The effects of climate change can be mitigated by altering human behavior related to water conservation; however, many who are aware of climate change are not aligning their behavior to curb the impact. This research sought to explore the relationship between citizens’ beliefs, attitudes and behaviors regarding water conservation and their knowledge and beliefs regarding climate change to guide the development of effective communication campaigns focused on water conservation. Using cognitive dissonance theory and an adapted environmental attitudes and behavior quartet, this research focused on individuals who demonstrated high levels of climate change knowledge but did not engage in positive water conservation behaviors; referred to as Hypocrites. The findings revealed Hypocrites held different perspectives on climate change than the general public. They believed climate change was real and caused by humans but are doing little to curb their personal water use and are not taking personal action to mitigate the effects of climate change. The best communication sources to use in reaching these individuals was examined and discussed with recommendations offered for how to best engage the hypocritical group who should be most likely to change their water conservation behaviors.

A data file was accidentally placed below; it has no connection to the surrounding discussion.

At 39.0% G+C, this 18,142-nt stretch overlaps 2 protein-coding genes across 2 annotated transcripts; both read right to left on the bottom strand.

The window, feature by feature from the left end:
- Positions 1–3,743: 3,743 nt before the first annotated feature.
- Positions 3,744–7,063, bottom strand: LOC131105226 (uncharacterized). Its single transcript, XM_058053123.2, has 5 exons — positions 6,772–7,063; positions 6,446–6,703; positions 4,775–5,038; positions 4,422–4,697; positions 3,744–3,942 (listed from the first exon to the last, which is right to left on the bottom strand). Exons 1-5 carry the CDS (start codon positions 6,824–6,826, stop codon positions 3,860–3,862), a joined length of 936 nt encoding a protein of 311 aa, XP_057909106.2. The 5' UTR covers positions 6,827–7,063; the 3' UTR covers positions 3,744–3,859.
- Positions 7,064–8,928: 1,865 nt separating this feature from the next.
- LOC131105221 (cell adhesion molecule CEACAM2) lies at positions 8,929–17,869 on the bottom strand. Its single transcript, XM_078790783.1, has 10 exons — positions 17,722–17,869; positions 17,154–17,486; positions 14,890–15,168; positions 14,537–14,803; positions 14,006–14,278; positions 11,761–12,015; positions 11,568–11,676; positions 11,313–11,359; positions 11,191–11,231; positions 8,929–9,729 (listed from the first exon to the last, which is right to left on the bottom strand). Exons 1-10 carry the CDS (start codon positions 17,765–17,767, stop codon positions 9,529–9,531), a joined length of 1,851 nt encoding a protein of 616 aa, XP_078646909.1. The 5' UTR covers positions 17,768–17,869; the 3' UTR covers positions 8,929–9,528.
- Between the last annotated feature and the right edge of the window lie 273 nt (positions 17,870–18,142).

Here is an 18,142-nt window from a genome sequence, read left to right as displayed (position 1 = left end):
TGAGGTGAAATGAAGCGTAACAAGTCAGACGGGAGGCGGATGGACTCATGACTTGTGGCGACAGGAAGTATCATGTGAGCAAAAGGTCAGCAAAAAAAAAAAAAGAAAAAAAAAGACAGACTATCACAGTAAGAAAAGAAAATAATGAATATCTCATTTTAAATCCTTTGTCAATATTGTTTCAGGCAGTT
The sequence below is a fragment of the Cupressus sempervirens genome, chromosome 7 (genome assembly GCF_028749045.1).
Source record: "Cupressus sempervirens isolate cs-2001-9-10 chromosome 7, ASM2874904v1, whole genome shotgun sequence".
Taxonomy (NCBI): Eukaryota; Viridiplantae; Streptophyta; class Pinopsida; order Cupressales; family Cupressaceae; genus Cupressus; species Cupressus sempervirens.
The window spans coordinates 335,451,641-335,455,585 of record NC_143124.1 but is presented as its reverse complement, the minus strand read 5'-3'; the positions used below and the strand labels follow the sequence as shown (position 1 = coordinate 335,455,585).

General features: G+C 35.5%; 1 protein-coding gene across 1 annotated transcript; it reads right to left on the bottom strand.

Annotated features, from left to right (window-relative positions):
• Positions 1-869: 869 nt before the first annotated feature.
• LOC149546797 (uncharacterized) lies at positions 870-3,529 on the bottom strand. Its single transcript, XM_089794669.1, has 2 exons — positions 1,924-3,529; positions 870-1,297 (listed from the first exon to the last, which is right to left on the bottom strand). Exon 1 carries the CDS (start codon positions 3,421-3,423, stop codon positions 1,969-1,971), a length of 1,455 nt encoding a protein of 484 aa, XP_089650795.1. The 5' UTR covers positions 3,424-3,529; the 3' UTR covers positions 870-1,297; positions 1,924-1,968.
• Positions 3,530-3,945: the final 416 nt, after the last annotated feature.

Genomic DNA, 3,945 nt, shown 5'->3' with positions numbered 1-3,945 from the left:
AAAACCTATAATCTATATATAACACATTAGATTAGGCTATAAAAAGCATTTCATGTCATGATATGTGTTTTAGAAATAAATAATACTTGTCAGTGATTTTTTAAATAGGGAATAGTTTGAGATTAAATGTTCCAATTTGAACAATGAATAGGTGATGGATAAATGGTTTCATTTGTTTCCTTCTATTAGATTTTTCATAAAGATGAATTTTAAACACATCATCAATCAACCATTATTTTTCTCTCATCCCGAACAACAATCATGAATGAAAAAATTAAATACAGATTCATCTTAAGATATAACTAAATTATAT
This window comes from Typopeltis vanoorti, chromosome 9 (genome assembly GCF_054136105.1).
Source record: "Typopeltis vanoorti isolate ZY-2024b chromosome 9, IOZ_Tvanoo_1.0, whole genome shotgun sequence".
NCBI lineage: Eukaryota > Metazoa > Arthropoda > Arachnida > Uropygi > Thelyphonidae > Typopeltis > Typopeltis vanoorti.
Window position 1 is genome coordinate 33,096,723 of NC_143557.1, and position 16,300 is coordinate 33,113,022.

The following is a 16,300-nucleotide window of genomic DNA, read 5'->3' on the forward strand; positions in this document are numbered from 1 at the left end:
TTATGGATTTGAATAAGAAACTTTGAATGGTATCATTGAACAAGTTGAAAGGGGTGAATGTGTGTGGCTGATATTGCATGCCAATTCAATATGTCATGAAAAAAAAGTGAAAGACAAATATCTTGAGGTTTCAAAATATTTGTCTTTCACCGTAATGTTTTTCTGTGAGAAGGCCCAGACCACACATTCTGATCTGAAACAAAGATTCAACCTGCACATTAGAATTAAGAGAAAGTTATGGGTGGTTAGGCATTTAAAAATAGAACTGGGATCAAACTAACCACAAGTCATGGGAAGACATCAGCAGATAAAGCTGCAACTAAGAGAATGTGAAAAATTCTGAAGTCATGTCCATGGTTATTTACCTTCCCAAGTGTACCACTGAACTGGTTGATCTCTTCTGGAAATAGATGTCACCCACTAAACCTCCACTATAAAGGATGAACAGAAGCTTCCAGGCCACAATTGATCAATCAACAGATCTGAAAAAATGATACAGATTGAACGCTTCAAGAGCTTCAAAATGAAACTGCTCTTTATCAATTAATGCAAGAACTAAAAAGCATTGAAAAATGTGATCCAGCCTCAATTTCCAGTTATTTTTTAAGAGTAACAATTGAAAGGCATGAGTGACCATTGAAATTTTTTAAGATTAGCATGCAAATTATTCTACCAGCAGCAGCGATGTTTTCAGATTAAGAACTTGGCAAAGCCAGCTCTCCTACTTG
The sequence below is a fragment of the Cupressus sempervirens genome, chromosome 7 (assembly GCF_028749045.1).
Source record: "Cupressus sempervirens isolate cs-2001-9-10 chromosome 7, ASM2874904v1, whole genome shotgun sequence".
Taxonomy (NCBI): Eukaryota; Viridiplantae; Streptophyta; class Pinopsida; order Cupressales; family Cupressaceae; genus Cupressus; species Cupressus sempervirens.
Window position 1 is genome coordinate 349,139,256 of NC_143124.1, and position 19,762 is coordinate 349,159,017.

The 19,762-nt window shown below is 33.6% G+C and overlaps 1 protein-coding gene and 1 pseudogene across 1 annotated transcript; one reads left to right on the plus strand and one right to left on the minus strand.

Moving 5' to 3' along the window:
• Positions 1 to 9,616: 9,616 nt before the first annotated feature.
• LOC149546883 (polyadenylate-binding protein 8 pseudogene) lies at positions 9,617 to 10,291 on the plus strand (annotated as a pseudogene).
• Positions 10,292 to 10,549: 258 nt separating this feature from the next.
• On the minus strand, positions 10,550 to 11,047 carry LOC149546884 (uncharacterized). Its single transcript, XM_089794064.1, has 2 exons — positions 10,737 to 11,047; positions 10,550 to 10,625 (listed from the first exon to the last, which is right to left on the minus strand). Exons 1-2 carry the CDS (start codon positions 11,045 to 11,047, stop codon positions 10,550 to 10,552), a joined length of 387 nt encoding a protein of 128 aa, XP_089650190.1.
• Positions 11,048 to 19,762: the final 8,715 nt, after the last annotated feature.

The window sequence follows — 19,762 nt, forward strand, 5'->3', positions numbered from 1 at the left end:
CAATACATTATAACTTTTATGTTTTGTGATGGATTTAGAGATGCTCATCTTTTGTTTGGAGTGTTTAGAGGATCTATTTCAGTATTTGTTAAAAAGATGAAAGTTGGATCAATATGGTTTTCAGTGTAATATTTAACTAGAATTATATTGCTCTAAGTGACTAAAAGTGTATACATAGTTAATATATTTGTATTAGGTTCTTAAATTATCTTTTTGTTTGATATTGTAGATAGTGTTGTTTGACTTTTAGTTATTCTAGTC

Taylor, Melissa R.; Lamm, Alexa J.; and Lundy, Lisa K.
"Using Cognitive Dissonance to Communicate with Hypocrites About Water Conservation and Climate Change,"
Journal of Applied Communications:
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